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Forum topic by Dark_Lightning posted 04-12-2010 04:57 AM 2305 views 0 times favorited 11 replies Add to Favorites Watch
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Dark_Lightning

1735 posts in 1775 days


04-12-2010 04:57 AM

Topic tags/keywords: arts and crafts greene and greene

I’m looking for some plans for these associated styles of furniture. I really dig it, but don’t have any dimensioned drawings. While I can design and build them from pictures, I’m not really interested in going through the whole design exercise. Does anyone here have anything to trade or that I can at least look at for the making thereof? I recently made a picture frame of fumed oak. I’d like to share experiences and knowledge with other folks who have better experience. It took a week for the wood to get the color. Maybe that’s because it was “lemonized” ammonia, or maybe because it was red oak.

On a related note, as much as I like the dimensioned lumber that I find at Rockler for small projects like boxes that I make, the QSO is pretty much out of my reach if I want to make furniture from it, so I’m open to resources on obtaining that wood. One project I’d like to build is a dresser (I do have the dimensions for that)- the wood would be about $500 at Rockler.

Thanks!


11 replies so far

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lilredweldingrod

2495 posts in 1773 days


#1 posted 04-12-2010 05:03 AM

You lucky dawg you. I just happen to know where you can save a bundle on wood, very near you. Say in Sylmar. Is that close enough for you? Phillips plywood and Granada Lumber. Both should be in your phone book. If you have aproblem, call me 661-264-6431. Rand

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Dark_Lightning

1735 posts in 1775 days


#2 posted 04-12-2010 01:59 PM

Thanks, lilred!

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CaptainSkully

1190 posts in 2225 days


#3 posted 04-12-2010 04:40 PM

Robert Lang has an entire series of measured drawing of several pieces in the Stickley catalog, and Greene & Greene pieces, which are awesome. I got the whole set at the Gamble House.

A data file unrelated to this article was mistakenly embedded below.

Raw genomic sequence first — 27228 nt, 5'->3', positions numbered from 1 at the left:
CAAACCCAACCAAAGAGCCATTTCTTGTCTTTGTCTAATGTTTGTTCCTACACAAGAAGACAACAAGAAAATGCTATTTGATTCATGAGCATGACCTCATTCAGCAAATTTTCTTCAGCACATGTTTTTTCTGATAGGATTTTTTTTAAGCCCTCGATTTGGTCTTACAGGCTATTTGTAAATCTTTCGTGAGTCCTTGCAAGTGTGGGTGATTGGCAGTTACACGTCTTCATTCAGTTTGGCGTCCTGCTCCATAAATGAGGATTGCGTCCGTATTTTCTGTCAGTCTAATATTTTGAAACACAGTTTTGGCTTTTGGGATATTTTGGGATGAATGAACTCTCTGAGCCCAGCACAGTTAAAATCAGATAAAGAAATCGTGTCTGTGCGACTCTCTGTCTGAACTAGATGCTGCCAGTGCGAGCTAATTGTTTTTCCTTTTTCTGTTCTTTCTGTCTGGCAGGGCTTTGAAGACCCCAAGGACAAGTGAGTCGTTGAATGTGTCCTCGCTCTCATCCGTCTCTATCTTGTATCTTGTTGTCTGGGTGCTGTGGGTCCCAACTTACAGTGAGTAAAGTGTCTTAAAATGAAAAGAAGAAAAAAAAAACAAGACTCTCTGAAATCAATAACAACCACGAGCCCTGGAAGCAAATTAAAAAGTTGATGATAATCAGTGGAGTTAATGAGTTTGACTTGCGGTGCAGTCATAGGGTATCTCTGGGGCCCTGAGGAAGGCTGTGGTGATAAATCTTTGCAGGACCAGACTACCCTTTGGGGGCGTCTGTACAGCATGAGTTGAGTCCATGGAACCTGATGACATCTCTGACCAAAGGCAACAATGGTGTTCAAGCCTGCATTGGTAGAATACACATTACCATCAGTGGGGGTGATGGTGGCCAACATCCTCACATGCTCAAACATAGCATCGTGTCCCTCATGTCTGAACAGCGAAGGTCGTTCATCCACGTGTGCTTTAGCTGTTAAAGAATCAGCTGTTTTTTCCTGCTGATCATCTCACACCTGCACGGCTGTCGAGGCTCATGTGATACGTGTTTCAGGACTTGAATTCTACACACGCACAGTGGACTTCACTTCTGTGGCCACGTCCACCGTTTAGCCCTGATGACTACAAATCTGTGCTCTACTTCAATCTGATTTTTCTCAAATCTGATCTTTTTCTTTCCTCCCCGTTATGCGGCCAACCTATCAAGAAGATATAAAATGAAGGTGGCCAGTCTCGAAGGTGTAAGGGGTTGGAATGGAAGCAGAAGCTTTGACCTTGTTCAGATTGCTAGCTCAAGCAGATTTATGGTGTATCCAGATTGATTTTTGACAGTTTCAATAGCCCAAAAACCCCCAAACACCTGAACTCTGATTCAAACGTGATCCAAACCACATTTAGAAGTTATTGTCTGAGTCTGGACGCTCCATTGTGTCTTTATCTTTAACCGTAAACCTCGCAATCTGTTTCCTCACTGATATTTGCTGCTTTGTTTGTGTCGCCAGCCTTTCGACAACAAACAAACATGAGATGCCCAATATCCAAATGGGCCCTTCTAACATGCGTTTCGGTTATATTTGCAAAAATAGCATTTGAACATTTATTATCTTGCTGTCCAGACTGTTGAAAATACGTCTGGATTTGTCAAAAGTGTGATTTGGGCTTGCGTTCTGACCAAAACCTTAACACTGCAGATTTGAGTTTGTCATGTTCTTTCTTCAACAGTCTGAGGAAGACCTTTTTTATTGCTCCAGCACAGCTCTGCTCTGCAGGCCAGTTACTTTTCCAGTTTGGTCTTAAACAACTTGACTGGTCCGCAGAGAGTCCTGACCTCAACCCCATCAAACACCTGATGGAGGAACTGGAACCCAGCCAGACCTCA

I’ve been able to find 4/4 QSWO for under $6/bdft in CA. I also recently discovered 1/2” QSWO that is left over from having veneer sliced off it for under $3/bdft. Walnut and mahogany are pretty expensive too, but make great accent pieces to contrast with the QSWO. I’ve made some scores on CraigsList. Also, people getting rid of oak flooring during a remodel is a good source of lumber. I made a vanity out of oak salvaged from old shipping pallets.

Red oak doesn’t have the tannins in it that white oak does, which is why it fumes differently. My tabouret tables and cook book shelf were made out of big-box store red oak and turned a sickly green when I fumed them. I actually may refinish them. I’ve been able to fake fumed oak with aniline dye, shellac, and gel stain. The ammonia I used was originally 29%, but it weakened over a few years in the jug.

-- You can't control the wind, but you can trim your sails

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Dark_Lightning

1735 posts in 1775 days


#4 posted 04-13-2010 02:57 AM

Thanks, Cap’n. I’m interested in that 1/2” oak source. Most of the carcase could have the edges hidden, and no one the wiser. Of course, that means some modifications on any measured drawing I pick up. It could be worse. I’m happy to hear that the tannin content is lower in red oak, I feel a little less put off. The color came out OK, but leaving it in the box (a large tote from Lowe’s) for a week did seem a bit long.

I patinated a copper art piece a few years ago, starting with chlorine bleach and ending with ammonia. Got a real nice light green, but that ammonia was a lot stronger, and turned the thing dark green overnight! I had to grind some of it off to get to the copper chloride color for the decadent finsh I was after.

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CaptainSkully